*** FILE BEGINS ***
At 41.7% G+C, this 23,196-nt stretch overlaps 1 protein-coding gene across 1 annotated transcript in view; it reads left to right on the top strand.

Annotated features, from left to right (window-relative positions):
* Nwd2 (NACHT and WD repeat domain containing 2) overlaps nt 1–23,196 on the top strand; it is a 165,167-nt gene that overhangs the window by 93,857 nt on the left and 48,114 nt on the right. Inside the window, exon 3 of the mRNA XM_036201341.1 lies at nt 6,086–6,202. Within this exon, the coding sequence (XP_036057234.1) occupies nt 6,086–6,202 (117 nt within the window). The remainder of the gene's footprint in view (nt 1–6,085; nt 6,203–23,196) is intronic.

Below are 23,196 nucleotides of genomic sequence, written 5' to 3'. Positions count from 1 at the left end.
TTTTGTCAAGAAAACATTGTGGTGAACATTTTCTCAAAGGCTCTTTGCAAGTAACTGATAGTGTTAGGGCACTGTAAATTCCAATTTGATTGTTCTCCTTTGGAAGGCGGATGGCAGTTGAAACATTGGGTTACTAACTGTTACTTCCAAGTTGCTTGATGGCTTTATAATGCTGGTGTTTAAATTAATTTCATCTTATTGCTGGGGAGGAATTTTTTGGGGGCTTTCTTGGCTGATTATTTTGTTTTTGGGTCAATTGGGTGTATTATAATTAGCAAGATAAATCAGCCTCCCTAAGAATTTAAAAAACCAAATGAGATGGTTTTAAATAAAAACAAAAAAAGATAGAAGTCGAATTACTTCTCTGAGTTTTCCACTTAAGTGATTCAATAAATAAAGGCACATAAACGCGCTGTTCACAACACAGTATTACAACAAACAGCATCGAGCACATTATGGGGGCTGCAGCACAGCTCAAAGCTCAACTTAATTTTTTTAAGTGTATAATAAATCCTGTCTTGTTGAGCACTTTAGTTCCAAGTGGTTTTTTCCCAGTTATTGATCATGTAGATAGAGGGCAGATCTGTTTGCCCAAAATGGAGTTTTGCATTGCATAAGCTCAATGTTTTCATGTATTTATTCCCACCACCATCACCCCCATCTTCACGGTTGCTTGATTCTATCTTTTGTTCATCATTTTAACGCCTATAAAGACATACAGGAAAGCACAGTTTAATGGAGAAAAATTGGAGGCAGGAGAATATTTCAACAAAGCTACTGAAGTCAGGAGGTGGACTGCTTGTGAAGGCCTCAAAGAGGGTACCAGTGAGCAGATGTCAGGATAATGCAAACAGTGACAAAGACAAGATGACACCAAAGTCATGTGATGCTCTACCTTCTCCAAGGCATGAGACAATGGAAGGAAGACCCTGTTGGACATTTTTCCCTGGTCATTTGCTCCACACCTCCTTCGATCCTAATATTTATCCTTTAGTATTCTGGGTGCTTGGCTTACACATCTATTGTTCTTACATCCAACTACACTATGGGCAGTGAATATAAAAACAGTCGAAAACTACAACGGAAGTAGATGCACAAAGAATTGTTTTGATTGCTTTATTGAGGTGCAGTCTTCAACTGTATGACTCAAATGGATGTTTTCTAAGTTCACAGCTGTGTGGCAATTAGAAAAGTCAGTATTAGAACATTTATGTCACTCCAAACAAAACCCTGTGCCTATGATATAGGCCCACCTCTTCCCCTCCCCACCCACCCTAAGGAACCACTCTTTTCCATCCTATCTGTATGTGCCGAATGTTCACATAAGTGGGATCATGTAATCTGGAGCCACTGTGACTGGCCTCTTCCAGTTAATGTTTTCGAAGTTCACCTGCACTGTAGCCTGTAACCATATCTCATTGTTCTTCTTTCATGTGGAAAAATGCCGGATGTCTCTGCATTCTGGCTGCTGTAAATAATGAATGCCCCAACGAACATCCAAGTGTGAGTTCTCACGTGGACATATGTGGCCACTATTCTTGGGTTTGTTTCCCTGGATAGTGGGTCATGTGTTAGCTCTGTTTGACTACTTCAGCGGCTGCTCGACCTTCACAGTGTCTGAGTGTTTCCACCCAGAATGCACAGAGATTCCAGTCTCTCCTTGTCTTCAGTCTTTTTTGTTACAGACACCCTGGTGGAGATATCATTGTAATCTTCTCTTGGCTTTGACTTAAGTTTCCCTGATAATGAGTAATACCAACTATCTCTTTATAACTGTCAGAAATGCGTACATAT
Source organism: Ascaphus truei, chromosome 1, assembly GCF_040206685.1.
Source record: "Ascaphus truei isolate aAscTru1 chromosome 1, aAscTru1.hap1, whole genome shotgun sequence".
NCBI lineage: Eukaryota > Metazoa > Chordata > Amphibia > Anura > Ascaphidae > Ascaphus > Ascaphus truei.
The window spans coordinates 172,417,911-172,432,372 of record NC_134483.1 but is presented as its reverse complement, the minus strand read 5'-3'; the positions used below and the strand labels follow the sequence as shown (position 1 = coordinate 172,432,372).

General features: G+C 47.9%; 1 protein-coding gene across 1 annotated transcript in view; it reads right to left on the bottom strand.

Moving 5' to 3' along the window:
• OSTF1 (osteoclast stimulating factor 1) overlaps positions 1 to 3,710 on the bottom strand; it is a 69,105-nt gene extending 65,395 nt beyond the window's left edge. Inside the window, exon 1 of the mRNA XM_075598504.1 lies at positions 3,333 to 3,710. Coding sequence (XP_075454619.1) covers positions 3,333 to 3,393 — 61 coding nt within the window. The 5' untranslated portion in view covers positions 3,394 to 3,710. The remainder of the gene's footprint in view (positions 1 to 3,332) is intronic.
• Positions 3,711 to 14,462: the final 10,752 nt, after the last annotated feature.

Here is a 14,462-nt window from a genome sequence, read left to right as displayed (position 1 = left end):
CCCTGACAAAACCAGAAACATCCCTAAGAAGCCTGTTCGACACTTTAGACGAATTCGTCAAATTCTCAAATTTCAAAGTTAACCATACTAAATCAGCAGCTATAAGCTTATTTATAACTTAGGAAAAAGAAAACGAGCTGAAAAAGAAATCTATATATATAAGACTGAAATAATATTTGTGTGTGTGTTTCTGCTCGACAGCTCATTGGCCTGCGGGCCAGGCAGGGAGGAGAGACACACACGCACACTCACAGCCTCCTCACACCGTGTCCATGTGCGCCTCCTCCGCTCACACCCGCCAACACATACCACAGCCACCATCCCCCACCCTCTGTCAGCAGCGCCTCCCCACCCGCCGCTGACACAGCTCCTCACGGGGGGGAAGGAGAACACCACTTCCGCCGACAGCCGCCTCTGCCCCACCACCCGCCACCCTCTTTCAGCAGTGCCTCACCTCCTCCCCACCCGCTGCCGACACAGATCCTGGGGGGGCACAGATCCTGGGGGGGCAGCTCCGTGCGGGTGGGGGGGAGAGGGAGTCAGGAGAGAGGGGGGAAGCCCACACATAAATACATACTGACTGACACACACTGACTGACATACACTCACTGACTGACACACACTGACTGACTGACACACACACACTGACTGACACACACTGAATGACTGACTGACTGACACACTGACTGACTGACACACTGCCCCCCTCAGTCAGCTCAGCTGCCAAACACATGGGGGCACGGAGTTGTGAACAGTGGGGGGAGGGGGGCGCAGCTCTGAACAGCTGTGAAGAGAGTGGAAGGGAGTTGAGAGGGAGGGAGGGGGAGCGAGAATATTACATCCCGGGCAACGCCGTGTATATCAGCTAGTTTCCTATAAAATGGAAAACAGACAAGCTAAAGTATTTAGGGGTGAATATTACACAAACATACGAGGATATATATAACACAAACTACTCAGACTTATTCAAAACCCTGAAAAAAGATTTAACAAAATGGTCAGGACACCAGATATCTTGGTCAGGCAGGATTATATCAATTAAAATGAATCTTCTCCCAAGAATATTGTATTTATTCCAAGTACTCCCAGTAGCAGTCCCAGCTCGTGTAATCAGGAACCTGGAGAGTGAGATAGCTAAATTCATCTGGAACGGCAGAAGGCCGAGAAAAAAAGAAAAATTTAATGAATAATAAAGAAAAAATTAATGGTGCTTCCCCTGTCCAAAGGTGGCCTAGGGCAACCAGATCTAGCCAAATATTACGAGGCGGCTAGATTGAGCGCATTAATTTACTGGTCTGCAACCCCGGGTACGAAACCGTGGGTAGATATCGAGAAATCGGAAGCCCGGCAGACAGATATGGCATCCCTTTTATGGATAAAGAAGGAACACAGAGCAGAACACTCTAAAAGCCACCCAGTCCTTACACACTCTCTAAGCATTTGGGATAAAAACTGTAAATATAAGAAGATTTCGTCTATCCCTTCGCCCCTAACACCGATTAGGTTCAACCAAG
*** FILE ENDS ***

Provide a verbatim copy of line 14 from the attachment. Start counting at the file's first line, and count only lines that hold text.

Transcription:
Here is a 14,462-nt window from a genome sequence, read left to right as displayed (position 1 = left end):